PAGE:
Global Time = 3929.603 = 01:05:29.603 = 100%
    Attached Thumbnails Attached Thumbnails Click image for larger version. 

Name:	DSC_5472.jpg 
Views:	238 
Size:	835.0 KB 
ID:	1940  

  2. #2
    Member
    Join Date
    Jun 2009
    Location
    Kraków, Poland
    Posts
    1,497
    Thanks
    26
    Thanked 132 Times in 102 Posts
    Many thanks!

    So to recap:
    With 7-zip 1.6x times faster memory (2133/ 1333) resulted in 1.169x times higher performance, while with PAQ8L that resulted in 1.072x times higher performance.

    Results are somewhat unexpected for me. PAQ8L was said to be memory bottlenecked but that doesn't seem to be the case with your setup. Probably doing multithreaded tests should expose higher benefits from higher clocked memory.

  3. #3
    Administrator Shelwien's Avatar
    Join Date
    May 2008
    Location
    Kharkov, Ukraine
    Posts
    3,977
    Thanks
    296
    Thanked 1,304 Times in 740 Posts
    Afair paq8 basically needs to read single bytes from random locations, while for lzma there're matched strings and 8-byte bt4 nodes.

  4. #4
    Member
    Join Date
    Jun 2009
    Location
    Kraków, Poland
    Posts
    1,497
    Thanks
    26
    Thanked 132 Times in 102 Posts
    So? CL9 at 2133 MHz is 1.6 times lower in absolute value than CL9 at 1333 MHz.

  5. #5
    The Founder encode's Avatar
    Join Date
    May 2006
    Location
    Moscow, Russia
    Posts
    4,013
    Thanks
    404
    Thanked 403 Times in 153 Posts
    For sure, any LZ-type coder is more bottlenecked by memory bandwidth than computationally complex CM.

    In some LZ implementations string searching is the thing that takes 99% of time.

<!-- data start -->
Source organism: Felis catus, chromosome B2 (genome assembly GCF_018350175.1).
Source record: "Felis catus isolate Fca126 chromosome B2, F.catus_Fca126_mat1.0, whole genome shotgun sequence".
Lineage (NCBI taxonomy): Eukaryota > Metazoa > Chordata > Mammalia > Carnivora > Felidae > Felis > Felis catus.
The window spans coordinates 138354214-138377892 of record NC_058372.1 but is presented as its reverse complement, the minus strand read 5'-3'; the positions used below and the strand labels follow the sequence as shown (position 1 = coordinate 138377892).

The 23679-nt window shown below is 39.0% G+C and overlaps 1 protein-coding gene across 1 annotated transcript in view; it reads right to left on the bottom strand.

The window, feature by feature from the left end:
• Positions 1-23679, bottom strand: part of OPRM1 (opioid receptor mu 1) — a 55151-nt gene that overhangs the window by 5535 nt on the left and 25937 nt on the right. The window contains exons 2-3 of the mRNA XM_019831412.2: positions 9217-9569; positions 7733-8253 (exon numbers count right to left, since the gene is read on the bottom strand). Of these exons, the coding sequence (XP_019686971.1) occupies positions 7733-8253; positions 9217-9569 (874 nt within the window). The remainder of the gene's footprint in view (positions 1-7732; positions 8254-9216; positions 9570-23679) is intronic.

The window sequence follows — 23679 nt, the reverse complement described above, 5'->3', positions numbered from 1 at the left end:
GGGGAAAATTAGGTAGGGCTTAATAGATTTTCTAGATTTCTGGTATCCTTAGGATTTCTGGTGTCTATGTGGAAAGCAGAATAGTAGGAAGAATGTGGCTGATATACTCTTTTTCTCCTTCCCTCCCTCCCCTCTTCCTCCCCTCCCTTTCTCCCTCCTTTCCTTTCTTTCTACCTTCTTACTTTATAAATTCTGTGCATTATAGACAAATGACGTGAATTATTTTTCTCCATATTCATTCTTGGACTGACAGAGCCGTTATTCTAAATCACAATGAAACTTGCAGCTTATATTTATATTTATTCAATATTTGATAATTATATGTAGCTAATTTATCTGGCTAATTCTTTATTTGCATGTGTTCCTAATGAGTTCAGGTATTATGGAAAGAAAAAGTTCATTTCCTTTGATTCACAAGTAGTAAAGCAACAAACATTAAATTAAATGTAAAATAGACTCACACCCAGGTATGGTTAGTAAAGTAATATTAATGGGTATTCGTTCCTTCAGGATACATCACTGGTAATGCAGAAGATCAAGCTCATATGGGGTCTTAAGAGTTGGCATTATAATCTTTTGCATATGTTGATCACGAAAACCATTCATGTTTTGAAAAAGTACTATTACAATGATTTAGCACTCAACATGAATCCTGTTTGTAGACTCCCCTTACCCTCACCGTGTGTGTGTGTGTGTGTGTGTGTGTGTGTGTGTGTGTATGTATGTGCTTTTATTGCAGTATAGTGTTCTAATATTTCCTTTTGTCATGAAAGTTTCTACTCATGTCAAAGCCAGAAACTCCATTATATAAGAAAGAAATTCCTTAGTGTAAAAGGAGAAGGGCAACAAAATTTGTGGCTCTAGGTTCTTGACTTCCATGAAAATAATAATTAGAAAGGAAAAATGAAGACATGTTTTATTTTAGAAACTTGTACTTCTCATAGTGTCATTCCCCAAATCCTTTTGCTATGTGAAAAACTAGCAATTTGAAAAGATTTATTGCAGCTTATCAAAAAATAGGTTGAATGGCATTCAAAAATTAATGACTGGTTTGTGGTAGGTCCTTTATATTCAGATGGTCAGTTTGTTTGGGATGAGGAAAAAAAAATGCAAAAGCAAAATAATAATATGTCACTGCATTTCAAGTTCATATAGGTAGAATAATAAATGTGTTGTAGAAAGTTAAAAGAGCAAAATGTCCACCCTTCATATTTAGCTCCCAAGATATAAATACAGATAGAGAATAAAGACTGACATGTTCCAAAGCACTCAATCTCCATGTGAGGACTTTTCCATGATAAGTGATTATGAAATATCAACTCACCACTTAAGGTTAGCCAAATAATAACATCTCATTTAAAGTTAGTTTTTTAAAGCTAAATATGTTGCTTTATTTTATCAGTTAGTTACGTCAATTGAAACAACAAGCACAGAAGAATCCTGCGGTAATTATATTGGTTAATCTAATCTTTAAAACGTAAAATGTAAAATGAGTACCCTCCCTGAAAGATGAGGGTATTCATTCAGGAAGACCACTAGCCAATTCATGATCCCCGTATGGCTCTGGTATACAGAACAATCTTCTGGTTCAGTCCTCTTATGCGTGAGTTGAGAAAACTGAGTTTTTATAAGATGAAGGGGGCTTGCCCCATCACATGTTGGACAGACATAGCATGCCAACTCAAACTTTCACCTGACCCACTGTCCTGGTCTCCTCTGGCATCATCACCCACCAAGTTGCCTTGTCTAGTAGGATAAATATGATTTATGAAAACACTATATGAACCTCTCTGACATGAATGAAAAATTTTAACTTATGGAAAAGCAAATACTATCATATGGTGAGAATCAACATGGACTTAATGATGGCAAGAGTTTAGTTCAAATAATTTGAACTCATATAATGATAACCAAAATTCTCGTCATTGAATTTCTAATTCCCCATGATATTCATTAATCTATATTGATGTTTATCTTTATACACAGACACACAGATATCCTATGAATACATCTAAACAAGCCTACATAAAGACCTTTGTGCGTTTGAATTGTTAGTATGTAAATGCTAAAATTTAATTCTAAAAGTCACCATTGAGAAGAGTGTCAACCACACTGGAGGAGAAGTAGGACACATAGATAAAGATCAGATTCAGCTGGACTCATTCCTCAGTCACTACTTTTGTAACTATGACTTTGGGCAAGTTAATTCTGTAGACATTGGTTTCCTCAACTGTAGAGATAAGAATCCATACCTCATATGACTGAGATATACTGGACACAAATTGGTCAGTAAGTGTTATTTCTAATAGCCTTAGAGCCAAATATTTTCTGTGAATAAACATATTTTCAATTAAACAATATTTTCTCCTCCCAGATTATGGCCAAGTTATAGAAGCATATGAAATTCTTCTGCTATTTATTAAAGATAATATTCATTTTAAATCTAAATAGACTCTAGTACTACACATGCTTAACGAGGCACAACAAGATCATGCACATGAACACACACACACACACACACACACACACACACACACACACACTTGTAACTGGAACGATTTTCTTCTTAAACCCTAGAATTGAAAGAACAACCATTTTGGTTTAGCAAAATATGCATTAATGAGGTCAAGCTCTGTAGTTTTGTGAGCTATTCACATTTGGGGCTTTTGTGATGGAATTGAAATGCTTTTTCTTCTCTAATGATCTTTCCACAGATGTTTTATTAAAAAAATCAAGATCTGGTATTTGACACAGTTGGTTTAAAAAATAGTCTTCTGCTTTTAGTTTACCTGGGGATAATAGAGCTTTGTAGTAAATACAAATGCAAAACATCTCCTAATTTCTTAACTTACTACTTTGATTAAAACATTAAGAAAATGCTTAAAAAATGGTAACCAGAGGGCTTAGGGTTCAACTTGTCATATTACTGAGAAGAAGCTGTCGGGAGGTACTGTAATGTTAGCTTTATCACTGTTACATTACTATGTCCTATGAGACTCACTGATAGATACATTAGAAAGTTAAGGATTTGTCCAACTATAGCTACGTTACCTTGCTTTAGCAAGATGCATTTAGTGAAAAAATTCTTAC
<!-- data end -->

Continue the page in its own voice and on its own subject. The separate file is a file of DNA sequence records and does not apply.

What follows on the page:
CM performs many complex computations in pair with random memory access. So, CPU power is the real bottleneck. As example, with CPU @ 4.0 GHz, compression time will be notable longer than that with 4.6 GHz...

  6. #6
    Administrator Shelwien's Avatar
    Join Date
    May 2008
    Location
    Kharkov, Ukraine
    Posts
    3,977
    Thanks
    296
    Thanked 1,304 Times in 740 Posts
    1. Afaik CL9 only applies to aligned bytes (at offset 0 in DRAM row)
    2. Its not as simple as 2133/1333, because RAM, memory controller, and cpu all have to be synchronized.

  7. #7
    Member
    Join Date
    Oct 2009
    Location
    usa
    Posts
    60
    Thanks
    1
    Thanked 9 Times in 6 Posts
    Interesting analysis. My findings are, also concurrent. In other words, 1600 Mhz RAM offers the best price / performance ratio! (4066 sec is very much faster than 4210 sec) vs 3996 and 3926 sec. I've got 16 GB of 1600 Mhz RAM and am happy with its speed vs 2133 Mhz.

  8. #8
    The Founder encode's Avatar
    Join Date
    May 2006
    Location
    Moscow, Russia
    Posts
    4,013
    Thanks
    404